Sometimes I wonder how on earth I discovered certain things, but I distinctly remember learning how to do paper filagree(aka quilling) when I was in seventh grade. We were living in Los Alamos, NM (my father was a physicist, doing research there part of each year; we lived in Bryan, Texas the rest of the time). I must have found a book about quilling (I discovered calligraphy that same year) and found the paper strips somewhere. It is all a blur now, but it was fun to learn the different ways you could roll and pinch paper.
Most quillwork in museums dates from the eighteenth and nineteenth centuries. It was first practiced by Renaissance nuns and monks who are said to have made artistic use of the gilded edges of worn out bibles, and later by 18th century ladies who made artistic use of lots of free time.
Here are the basics of quilling, if you happen to have some thin strips of paper laying around (you roll the paper strips around a quilling needle tool, which looks something like a potters needle or awl):
And here’s a kit you can purchase if you are so inclined:
When I was finishing up my book, Playing With Paper, I happened to be in North Adams, MA visiting Storey Books, the publisher of my other books. Someone at Storey told me about Lisa Nilsson, who lives in North Adams. She happened to be out of town, but thankfully returned my e-mail and agreed to have her artwork featured in the gallery section of the book.
Lisa creates these incredibly detailed anatomical cross sections in quilling. Watch her discuss this work at the 2012 TedMED conference.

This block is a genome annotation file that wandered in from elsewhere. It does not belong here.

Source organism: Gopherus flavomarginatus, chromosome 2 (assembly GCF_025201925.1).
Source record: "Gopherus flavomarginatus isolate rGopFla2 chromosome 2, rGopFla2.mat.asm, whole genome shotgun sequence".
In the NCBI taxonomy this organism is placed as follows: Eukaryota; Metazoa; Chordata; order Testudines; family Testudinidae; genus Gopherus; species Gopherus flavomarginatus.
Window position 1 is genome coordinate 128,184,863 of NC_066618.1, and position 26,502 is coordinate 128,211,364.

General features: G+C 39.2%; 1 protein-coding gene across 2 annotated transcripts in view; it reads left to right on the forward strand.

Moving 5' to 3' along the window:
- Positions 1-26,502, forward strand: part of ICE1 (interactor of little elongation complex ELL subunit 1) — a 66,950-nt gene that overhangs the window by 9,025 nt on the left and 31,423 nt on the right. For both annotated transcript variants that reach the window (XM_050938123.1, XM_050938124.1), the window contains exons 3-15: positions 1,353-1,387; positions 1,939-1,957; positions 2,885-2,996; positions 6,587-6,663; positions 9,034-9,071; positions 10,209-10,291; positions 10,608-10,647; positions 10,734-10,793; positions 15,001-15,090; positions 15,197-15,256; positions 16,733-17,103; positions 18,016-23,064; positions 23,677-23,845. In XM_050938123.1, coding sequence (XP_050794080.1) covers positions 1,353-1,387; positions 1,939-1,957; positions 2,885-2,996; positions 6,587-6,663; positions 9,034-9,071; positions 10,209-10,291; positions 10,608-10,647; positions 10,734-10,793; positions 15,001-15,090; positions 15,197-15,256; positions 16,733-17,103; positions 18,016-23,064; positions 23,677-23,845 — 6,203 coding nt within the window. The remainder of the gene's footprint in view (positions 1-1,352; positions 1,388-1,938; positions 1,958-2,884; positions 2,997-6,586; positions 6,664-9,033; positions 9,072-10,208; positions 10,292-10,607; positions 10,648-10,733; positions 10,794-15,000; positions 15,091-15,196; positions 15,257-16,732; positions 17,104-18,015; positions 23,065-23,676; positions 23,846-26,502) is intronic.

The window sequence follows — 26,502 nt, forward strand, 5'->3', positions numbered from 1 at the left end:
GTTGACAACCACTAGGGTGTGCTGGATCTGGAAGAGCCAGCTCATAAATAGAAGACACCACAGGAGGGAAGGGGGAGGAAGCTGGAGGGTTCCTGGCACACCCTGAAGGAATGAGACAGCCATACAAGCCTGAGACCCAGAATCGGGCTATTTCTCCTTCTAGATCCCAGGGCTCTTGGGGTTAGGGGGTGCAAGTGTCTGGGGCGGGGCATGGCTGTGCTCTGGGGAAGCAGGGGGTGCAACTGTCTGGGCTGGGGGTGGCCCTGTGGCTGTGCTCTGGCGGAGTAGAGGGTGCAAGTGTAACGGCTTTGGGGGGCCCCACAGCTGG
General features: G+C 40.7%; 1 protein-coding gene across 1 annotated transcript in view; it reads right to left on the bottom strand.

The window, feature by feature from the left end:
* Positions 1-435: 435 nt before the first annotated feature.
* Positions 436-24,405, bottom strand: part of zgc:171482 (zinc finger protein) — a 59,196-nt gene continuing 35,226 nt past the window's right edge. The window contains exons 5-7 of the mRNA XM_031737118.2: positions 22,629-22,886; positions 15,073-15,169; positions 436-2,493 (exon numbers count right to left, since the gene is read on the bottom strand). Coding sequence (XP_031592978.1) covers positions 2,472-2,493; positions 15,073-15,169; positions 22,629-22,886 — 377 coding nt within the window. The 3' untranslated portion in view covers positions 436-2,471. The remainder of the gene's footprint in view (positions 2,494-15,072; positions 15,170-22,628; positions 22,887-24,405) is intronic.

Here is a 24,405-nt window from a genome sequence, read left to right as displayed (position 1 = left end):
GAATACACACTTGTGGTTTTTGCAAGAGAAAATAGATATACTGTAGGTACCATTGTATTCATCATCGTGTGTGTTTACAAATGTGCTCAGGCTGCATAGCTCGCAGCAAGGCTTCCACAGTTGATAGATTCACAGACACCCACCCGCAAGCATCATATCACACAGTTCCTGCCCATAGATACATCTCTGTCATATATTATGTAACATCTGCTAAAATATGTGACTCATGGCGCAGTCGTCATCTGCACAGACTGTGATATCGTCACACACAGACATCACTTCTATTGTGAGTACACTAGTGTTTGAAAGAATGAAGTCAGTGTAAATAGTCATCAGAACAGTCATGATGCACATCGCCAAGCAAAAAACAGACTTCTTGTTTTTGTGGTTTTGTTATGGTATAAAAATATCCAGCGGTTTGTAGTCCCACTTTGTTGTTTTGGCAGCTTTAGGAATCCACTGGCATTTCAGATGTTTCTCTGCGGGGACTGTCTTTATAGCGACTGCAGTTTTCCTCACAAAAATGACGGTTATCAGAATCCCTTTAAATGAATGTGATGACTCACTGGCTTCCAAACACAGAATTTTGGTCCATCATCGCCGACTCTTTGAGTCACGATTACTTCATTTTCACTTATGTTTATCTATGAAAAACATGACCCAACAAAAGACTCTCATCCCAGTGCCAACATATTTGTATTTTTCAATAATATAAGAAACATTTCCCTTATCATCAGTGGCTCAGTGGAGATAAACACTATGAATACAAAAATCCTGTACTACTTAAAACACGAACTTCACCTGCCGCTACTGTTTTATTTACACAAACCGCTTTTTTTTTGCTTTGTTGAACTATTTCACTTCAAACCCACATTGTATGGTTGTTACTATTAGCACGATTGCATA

Lisa’s work is also featured in another book, High Touch, Tactile Design and Visual Explorations.
I’ve heard from many of you who are following this blog, but only from one quiller: Sandra White. Her technique uses the quill work as a background and details to cut-outs of wildlife. The quill work simulates the feathers in the duck and birds, the scales on the fish, the veins in the wildflowers, and the fur on the moose.
There is another woman I’ve discovered on the internet, Yulia Brodskaya, who has her own style of quill work which she uses in her artwork and illustration.
And I’ll end with a quilled snowflake by Forever Filagree.
Let it snow!
Do you practice an obscure paper technique? If so, please share it with me by emailing or leaving me a comment below.
About the 25 Days of Paper: I’m going to be a crazy blogger in December, featuring cool paper products, projects, blogs, books, or papers each day. Join in the fun by reading along! I’ll also post links on my FaceBook page. Enjoy the season!